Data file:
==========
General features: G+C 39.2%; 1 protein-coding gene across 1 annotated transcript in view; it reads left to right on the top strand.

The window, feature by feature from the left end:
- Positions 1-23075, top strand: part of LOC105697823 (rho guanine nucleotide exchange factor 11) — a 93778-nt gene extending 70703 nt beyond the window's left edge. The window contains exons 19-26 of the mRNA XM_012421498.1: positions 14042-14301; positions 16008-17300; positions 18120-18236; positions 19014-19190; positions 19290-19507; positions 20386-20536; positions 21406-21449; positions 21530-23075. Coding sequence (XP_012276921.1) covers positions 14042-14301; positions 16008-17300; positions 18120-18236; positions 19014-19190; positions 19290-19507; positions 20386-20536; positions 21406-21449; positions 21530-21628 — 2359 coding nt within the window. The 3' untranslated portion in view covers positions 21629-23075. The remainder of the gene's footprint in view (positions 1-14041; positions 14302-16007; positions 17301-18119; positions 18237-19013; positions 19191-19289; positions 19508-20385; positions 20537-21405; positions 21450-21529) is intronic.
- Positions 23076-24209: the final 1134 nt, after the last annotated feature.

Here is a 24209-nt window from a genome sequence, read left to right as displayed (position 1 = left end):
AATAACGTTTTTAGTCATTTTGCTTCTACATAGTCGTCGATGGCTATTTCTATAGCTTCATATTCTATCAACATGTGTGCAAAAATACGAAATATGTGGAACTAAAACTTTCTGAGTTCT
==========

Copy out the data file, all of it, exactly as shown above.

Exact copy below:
General features: G+C 39.2%; 1 protein-coding gene across 1 annotated transcript in view; it reads left to right on the top strand.

The window, feature by feature from the left end:
- Positions 1-23075, top strand: part of LOC105697823 (rho guanine nucleotide exchange factor 11) — a 93778-nt gene extending 70703 nt beyond the window's left edge. The window contains exons 19-26 of the mRNA XM_012421498.1: positions 14042-14301; positions 16008-17300; positions 18120-18236; positions 19014-19190; positions 19290-19507; positions 20386-20536; positions 21406-21449; positions 21530-23075. Coding sequence (XP_012276921.1) covers positions 14042-14301; positions 16008-17300; positions 18120-18236; positions 19014-19190; positions 19290-19507; positions 20386-20536; positions 21406-21449; positions 21530-21628 — 2359 coding nt within the window. The 3' untranslated portion in view covers positions 21629-23075. The remainder of the gene's footprint in view (positions 1-14041; positions 14302-16007; positions 17301-18119; positions 18237-19013; positions 19191-19289; positions 19508-20385; positions 20537-21405; positions 21450-21529) is intronic.
- Positions 23076-24209: the final 1134 nt, after the last annotated feature.

Here is a 24209-nt window from a genome sequence, read left to right as displayed (position 1 = left end):
AATAACGTTTTTAGTCATTTTGCTTCTACATAGTCGTCGATGGCTATTTCTATAGCTTCATATTCTATCAACATGTGTGCAAAAATACGAAATATGTGGAACTAAAACTTTCTGAGTTCT